Penal Code 155 PC | Fraudulent Conveyance by a Judgment Debtor
Penal Code 155 PC – Fraudulent Conveyance by a Judgment Debtor
Being in debt can be scary, but trying to avoid paying what you owe through shady means will only make things worse. Penal Code 155 PC makes it illegal in California for a judgment debtor to hide or transfer assets to avoid paying court-ordered damages. This crime is known as fraudulent conveyance by a judgment debtor. I’ll explain what this law means, give some examples, and talk about the penalties so you stay out of trouble.
What is Penal Code 155 PC?
This law says it’s illegal for someone who lost a lawsuit and owes damages to transfer assets or property so they don’t have to pay. The purpose is to prevent dodging court orders and cheating victims who are owed restitution. Here’s what the law actually says:
Every person against whom a judgment has been rendered who fraudulently conceals, sells, or disposes of their property to avoid paying damages is guilty of a misdemeanor punishable by jail time of up to one year and/or a fine of up to $1,000.
So if you lose a case and are ordered to pay restitution, you can’t just give your assets to friends or relatives and claim you’re broke. That’s fraudulent conveyance by a judgment debtor.
What are some examples of violations?
Here are a few examples of how people could violate PC 155:
- Joan loses a lawsuit and is ordered to pay the plaintiff $20,000 in damages. But before paying, she transfers ownership of her car and expensive jewelry to her sister. She continues driving the car and wearing the jewelry.
- Mike is sued by his business partner and a judgment is entered against him for $50,000. Before the court can garnish his bank account, Mike empties his accounts and gives the cash to his brother to hide it from the plaintiff.
- Steve injured someone in a drunk driving accident and is sued. He loses the case and is ordered to pay $75,000 to the victim. But before he has to pay, Steve “sells” his truck and tools to a friend for $1 each to avoid losing them.
In each case, the defendant transferred assets to avoid a court judgment against them. That’s a violation of PC 155.
What if I transfer assets before a judgment?
You don’t necessarily have to wait for a judgment against you to violate this law. Transferring assets to avoid a potential judgment while your case is pending is also illegal. For example:
- Alice is sued for fraud and the case is pending. To protect her savings, she transfers money to her mother before the court can order damages against her.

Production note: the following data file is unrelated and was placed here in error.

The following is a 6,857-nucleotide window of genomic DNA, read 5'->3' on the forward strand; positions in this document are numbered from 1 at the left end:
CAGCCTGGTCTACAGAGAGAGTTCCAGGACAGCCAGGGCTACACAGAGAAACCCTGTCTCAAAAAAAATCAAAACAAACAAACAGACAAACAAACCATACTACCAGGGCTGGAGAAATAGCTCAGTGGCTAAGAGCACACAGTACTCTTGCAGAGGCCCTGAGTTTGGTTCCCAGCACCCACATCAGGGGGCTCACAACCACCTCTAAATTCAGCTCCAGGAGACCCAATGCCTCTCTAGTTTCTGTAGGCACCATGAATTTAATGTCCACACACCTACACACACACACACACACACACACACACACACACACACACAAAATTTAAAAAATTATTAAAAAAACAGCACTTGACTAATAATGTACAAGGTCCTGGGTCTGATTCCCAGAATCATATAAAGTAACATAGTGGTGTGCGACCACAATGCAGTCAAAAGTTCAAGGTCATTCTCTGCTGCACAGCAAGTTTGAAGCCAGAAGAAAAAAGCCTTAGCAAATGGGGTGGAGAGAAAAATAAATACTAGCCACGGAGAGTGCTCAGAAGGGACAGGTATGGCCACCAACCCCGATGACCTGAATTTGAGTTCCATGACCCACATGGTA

Even though there’s no judgment yet, Alice is still illegally transferring assets to avoid a potential court order.
Penalties for Violating PC 155
Most violations of fraudulent conveyance laws are misdemeanors. Possible penalties include:
- Up to 1 year in county jail
- Fines up to $1,000
- Both jail time and fines
In some cases it can be charged as a felony if the assets are part of your business inventory or worth over $250. Then you could face:
- 16 months – 3 years in state prison
- Higher fines
The court also has power to void any transfers you made to avoid paying damages. So you can’t permanently hide assets using fraudulent conveyance.
How Do I Fight These Charges?
If you’re accused of fraudulent conveyance, don’t panic. There may be solid defenses to beat the charges, such as:
- No intent to defraud – The law requires you to specifically intend to avoid paying damages. If the transfers were for other reasons, you aren’t guilty.
- Duress – If you were forced or coerced to make the transfers, you may not be liable.
- No probable cause – If police lacked probable cause to arrest you, the case could get tossed.
An experienced criminal defense lawyer can evaluate the evidence against you and build a strong defense to avoid a conviction. Don’t wait to get help.
There are other similar crimes related to fraudulent conveyance in California:
- PC 154 – Fraudulent conveyance by a debtor to avoid paying debts.
- PC 531 – Participating in a fraudulent transfer.
- Check fraud – Writing bad checks to avoid obligations.
The penalties are similar for these offenses. If you’re charged with any type of fraudulent conveyance, you need a lawyer right away.
Stay Out of Trouble
Debt problems are common, but fraudulently transferring assets will only lead to criminal charges. If you’re ordered to pay damages, work in good faith with the court and creditors to resolve your debts. And if you’re accused of fraudulent conveyance, don’t say anything to police and call a lawyer immediately to protect your rights.